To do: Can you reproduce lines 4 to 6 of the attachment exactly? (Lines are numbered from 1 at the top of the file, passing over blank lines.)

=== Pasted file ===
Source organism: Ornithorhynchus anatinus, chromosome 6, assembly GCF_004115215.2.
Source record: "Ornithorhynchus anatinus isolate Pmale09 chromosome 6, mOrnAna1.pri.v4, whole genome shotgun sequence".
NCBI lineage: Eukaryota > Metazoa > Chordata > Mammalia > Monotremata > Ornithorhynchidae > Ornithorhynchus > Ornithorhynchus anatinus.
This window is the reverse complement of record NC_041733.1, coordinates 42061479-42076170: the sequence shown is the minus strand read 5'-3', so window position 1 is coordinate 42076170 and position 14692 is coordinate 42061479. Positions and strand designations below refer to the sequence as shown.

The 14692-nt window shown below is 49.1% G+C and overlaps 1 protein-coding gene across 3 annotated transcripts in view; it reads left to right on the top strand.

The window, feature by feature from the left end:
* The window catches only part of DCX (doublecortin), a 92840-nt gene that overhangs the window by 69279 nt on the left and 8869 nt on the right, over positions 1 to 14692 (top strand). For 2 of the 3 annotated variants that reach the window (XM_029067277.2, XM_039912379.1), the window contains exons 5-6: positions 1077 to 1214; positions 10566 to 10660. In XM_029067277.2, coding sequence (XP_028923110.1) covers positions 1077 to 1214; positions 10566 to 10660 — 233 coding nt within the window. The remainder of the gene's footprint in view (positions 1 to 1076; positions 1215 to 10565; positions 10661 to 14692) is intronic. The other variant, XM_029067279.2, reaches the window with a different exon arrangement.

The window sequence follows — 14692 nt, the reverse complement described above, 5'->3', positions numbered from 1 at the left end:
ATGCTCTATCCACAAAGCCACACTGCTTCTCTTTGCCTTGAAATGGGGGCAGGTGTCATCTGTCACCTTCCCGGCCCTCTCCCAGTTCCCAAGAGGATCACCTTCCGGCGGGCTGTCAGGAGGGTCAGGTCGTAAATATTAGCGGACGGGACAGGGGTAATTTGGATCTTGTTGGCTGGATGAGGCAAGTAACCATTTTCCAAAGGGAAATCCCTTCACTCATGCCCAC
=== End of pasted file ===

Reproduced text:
This window is the reverse complement of record NC_041733.1, coordinates 42061479-42076170: the sequence shown is the minus strand read 5'-3', so window position 1 is coordinate 42076170 and position 14692 is coordinate 42061479. Positions and strand designations below refer to the sequence as shown.

The 14692-nt window shown below is 49.1% G+C and overlaps 1 protein-coding gene across 3 annotated transcripts in view; it reads left to right on the top strand.

The window, feature by feature from the left end: